Memoir Under the Fig Tree

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"The Women of "Little Randazzo"

By Sandy Levesque

The young wives who made the Atlantic crossing from Randazzo to Rutland in the early decades of the 20th century were country women, whose horizons in Sicily were even more limited than those of their adventurous husbands. Most had not gone to school for long, if at all. Rather, they were sent to the fields and vineyards where they worked alongside, and as hard as, men. They were also expected to help their mothers with wood-gathering, bread making, laundry, cheese and soap making until it was time for them to marry, raise children and nurse their own families and elderly parents through difficult times.

With the promise of a better life in America, these sheltered women parted from their families, probably not fully comprehending that they would never see them, or Sicily, again. Such was the case with Antonia Maria Delpopolo Scafidi, who emigrated to Rutland in September 1920, with her husband, Francesco. She was twenty-two years old, married for six months, and in the first trimester of pregnancy for her first child.

Once settled in "Little Randazzo", Antonia and the other women in the neighborhood rarely left their postage stamp parcels of home and garden. All of their energy was harnessed to caring for and feeding their families in the long-standing tradition of Sicilian women from the villages they left behind.

Their standard issue wardrobe consisted of cotton print dresses hemmed at mid-calf, covered by calico bib aprons. During the day, while their husbands were at work, they ruled over the neighborhood—watching from behind parted curtains, kitchen gardens, and shady porches. Their telepathic network maintained an unspoken sense of order and daylight decorum—an informal Neighborhood Watch.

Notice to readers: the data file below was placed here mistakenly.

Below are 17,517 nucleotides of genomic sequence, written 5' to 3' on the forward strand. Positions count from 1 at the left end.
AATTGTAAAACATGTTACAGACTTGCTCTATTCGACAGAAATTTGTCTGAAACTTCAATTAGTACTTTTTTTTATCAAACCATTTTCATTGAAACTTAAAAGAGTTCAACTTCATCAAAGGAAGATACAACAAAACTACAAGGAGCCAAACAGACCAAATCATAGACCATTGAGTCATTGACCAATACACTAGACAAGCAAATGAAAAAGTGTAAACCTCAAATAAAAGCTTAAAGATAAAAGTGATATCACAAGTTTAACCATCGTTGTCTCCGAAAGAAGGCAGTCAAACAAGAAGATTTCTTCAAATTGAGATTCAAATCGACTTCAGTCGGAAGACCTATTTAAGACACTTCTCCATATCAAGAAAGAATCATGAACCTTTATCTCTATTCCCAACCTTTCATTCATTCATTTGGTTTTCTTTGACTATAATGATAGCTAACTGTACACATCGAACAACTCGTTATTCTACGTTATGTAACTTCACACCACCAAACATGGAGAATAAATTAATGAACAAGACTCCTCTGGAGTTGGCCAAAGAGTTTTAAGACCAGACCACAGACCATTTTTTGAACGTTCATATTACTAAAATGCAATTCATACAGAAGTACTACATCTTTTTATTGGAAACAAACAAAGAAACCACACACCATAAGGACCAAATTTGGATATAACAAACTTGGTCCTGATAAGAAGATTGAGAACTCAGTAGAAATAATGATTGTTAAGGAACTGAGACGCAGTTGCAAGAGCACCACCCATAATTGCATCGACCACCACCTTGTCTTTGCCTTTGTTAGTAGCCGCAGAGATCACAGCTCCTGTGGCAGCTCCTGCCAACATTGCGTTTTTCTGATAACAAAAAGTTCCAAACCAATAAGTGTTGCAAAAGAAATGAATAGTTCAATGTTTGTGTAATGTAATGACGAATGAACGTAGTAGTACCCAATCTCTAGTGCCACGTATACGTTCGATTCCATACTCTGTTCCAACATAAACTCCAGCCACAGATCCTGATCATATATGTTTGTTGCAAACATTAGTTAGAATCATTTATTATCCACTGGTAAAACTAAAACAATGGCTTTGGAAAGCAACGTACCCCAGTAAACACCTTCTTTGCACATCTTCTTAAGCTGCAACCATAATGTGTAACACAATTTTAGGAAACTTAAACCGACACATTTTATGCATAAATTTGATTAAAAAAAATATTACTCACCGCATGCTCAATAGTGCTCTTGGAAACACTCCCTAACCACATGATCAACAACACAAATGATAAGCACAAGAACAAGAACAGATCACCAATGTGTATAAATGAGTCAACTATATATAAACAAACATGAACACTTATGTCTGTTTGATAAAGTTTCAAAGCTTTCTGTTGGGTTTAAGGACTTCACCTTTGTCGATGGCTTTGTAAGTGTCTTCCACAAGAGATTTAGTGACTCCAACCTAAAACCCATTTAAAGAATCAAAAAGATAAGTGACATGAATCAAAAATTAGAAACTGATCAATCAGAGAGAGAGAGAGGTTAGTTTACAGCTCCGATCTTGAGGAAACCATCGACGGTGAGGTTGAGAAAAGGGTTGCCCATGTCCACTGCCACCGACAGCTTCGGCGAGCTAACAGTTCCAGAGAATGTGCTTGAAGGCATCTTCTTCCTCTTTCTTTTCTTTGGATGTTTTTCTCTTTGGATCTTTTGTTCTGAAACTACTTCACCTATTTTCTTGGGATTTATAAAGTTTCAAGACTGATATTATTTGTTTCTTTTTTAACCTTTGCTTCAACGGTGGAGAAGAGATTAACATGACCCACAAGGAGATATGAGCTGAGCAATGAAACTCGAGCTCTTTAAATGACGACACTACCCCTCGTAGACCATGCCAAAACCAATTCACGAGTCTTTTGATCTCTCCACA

In the summer they coaxed whatever vegetables they could from the strange Vermont soil, in neatly tended backyard gardens. They packed their root cellars with bushels and barrels of the harvest and filled the shelves with canning jars in a rainbow of colors to prepare for a season that did not exist on their Mediterranean island. Food was their passion, but their frugality is legendary.

When it came to marking the special occasions of their family and community life, penny-pinching and practicality were put aside to indulge in the one culinary excess for which their homeland is celebrated—i dolce, its desserts. While Sicilian pastry recipes very from region to region, village to village, and even from family to family, they are all universally linked to an ancient legend, the celebration of a particular feast, or a saint's day.

In "Little Randazzo", the pastries made their appearance at Easter and Christmas, but they also showed up by the bushel basket for Sicilian Club parties and picnics and on "cookie trays" (large mounds of assorted cookies) prepared for family weddings and reunions of all sorts.

Antonia Scafidi's cookie trays included two staples—a spicy molasses cookie, the Mussetti, and its not too distant relative, the Anise Bar, sometimes referred to as White Mussetti. Both are examples of a localized dessert with similar ingredients to Neapolitan pastries associated with the Lenten season.

The biscotti-shaped Mussetti, with its dry, dense, and chewy texture, is often dipped in coffee to soften. Both of the tasty cookies are baked in loaves, cooled, and sliced on the diagonal to create individual cookie bars. Unlike biscotti, they do not require a second baking to bring out their flavor.

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